2 Politi BJ, Arena VC, Schwerha J, Sussman N. Occupational medical history taking: how are today’s physicians doing? A cross-sectional investigation of the frequency of occupational history taking by physicians in a major teaching hospital. J Occup Environ Med. 2004;46:550–55.

3 Luck J, Peabody JW, Dresselhaus TR, Lee M, Glassman P. How well does chart abstraction measure quality? A prospective comparison of standardized patients with the medical record. Am J Med. 2000;108:642–49.

4 The Medical School Objectives Writing Group. Learning Objectives for Medical Student Education—Guidelines for Medical Schools: Report I of the Medical School Objectives Project. Acad Med. 1999;74:13-8.

5 ACGME Outcome Project (http://www.acgme.org/outcome/comp/compFull.asp). Accessed 17 February 2006.

6 McCarty T, Parkes MV, Anderson TT, et al. Improved patient notes from medical students during web-based teaching using faculty- calibrated peer review and self-assessment. Acad Med. 2005;80:S67–S70.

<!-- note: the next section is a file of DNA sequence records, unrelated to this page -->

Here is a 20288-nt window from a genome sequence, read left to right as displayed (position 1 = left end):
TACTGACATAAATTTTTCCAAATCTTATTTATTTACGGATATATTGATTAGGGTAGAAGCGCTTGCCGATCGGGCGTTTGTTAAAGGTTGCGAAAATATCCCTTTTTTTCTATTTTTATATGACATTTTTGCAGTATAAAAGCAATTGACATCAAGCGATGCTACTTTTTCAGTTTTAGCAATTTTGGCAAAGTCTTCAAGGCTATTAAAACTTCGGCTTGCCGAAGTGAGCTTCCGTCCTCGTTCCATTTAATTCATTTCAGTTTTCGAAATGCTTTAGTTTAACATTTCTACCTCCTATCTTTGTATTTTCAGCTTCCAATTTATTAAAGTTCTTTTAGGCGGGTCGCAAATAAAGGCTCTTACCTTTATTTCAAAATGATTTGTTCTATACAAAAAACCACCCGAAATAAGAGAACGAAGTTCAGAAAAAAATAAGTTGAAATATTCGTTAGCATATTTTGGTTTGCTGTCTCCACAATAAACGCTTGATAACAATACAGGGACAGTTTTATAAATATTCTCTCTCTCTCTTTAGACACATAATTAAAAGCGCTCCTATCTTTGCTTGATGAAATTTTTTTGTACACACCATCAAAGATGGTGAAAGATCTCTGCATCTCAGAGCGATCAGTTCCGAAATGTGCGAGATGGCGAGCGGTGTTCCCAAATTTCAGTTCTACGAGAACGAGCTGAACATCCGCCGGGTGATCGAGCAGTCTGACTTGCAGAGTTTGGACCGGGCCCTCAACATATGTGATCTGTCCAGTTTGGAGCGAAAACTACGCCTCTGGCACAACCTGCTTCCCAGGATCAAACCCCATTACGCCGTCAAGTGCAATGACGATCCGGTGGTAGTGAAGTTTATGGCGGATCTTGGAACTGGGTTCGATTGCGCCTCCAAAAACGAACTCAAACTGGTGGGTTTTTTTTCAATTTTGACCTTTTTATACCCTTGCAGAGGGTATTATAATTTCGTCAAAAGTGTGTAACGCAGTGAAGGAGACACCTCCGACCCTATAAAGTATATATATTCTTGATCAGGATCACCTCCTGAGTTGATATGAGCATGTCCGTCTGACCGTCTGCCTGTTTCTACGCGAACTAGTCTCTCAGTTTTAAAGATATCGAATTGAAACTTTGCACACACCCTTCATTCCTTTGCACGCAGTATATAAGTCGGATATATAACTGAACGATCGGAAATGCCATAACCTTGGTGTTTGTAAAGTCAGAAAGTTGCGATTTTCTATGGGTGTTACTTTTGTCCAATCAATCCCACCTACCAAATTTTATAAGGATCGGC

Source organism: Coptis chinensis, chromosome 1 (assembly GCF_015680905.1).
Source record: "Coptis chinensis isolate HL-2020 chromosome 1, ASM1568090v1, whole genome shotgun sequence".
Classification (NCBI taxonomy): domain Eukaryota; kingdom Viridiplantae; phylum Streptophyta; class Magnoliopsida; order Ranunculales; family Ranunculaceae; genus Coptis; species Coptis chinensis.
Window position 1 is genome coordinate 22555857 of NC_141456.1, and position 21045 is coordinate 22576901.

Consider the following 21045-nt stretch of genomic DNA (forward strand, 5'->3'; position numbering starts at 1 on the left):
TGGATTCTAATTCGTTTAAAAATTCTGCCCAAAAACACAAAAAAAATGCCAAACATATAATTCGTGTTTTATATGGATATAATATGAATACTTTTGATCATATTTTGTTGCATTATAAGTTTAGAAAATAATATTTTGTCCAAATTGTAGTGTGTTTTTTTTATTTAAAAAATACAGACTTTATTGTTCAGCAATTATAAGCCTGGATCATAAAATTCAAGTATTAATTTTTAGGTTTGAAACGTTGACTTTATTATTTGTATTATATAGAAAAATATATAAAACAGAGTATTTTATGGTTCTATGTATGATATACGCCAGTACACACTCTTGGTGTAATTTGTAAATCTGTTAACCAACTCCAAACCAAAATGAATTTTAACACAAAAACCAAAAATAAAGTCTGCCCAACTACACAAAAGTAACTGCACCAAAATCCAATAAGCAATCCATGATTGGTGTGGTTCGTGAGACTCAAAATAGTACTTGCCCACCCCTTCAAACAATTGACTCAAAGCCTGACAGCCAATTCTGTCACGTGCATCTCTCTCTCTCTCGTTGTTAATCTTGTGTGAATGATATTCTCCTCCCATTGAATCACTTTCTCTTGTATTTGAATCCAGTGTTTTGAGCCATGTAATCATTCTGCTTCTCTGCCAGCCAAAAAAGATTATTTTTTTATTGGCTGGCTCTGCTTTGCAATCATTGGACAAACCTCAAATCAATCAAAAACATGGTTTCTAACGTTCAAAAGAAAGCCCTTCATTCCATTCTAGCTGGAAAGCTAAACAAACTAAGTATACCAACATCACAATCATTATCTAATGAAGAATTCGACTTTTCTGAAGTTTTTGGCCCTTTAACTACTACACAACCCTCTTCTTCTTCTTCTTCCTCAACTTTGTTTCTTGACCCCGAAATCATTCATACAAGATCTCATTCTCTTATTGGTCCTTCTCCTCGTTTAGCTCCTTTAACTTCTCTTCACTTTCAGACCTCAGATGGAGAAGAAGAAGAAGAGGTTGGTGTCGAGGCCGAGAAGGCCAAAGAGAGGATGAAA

7 Kogan JR, Shea J. Psychometric Characteristics of a write-up assessment form in a medicine core clerkship. Teach Learn Med. 2005;17:101–6.

8 Cohen RJ, Ek K, Pan CX. Complementary and alternative medicine (CAM) use by older adults: a comparison of self-report and physician chart documentation. J Gerontol Med Sci. 2002;57:M223–7.

9 Dresselhaus TR, Peabody JW, Lee M, Wang MM, Luck J. Measuring compliance with preventive care guidelines. Standardized patents, clinical vignettes, and the medical record. J Gen Intern Med 2000;15:782–8.

10 MacMillan MK, Fletcher EA, de Champlain AF, Klass D. Assessing post-encounter note documentation by examinees in a field test of a nationally administered standardized patient test. Acad Med. 2000;75:S112–4.